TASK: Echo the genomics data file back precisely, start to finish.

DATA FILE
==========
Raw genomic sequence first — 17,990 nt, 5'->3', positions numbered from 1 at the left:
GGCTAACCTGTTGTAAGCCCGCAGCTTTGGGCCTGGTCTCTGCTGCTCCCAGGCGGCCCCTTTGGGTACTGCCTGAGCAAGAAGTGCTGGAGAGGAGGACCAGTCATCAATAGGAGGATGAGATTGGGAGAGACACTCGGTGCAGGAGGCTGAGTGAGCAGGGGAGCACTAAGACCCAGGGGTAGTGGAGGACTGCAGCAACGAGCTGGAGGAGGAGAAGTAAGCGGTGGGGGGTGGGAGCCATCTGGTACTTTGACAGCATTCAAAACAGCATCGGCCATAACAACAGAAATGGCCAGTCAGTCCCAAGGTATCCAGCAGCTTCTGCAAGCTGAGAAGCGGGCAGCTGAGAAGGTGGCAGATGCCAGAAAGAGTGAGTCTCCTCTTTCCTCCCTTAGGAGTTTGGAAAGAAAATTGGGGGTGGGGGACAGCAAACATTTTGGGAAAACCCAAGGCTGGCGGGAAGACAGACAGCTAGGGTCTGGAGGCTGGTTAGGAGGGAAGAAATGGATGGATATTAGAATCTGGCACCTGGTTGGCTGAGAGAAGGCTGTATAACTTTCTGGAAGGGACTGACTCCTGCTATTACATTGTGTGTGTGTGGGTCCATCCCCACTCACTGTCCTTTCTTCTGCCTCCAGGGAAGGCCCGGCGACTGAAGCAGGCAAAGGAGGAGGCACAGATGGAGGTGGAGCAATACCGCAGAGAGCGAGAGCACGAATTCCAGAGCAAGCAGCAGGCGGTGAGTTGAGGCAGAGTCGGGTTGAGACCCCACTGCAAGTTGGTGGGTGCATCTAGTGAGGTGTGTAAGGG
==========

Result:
Raw genomic sequence first — 17,990 nt, 5'->3', positions numbered from 1 at the left:
GGCTAACCTGTTGTAAGCCCGCAGCTTTGGGCCTGGTCTCTGCTGCTCCCAGGCGGCCCCTTTGGGTACTGCCTGAGCAAGAAGTGCTGGAGAGGAGGACCAGTCATCAATAGGAGGATGAGATTGGGAGAGACACTCGGTGCAGGAGGCTGAGTGAGCAGGGGAGCACTAAGACCCAGGGGTAGTGGAGGACTGCAGCAACGAGCTGGAGGAGGAGAAGTAAGCGGTGGGGGGTGGGAGCCATCTGGTACTTTGACAGCATTCAAAACAGCATCGGCCATAACAACAGAAATGGCCAGTCAGTCCCAAGGTATCCAGCAGCTTCTGCAAGCTGAGAAGCGGGCAGCTGAGAAGGTGGCAGATGCCAGAAAGAGTGAGTCTCCTCTTTCCTCCCTTAGGAGTTTGGAAAGAAAATTGGGGGTGGGGGACAGCAAACATTTTGGGAAAACCCAAGGCTGGCGGGAAGACAGACAGCTAGGGTCTGGAGGCTGGTTAGGAGGGAAGAAATGGATGGATATTAGAATCTGGCACCTGGTTGGCTGAGAGAAGGCTGTATAACTTTCTGGAAGGGACTGACTCCTGCTATTACATTGTGTGTGTGTGGGTCCATCCCCACTCACTGTCCTTTCTTCTGCCTCCAGGGAAGGCCCGGCGACTGAAGCAGGCAAAGGAGGAGGCACAGATGGAGGTGGAGCAATACCGCAGAGAGCGAGAGCACGAATTCCAGAGCAAGCAGCAGGCGGTGAGTTGAGGCAGAGTCGGGTTGAGACCCCACTGCAAGTTGGTGGGTGCATCTAGTGAGGTGTGTAAGGG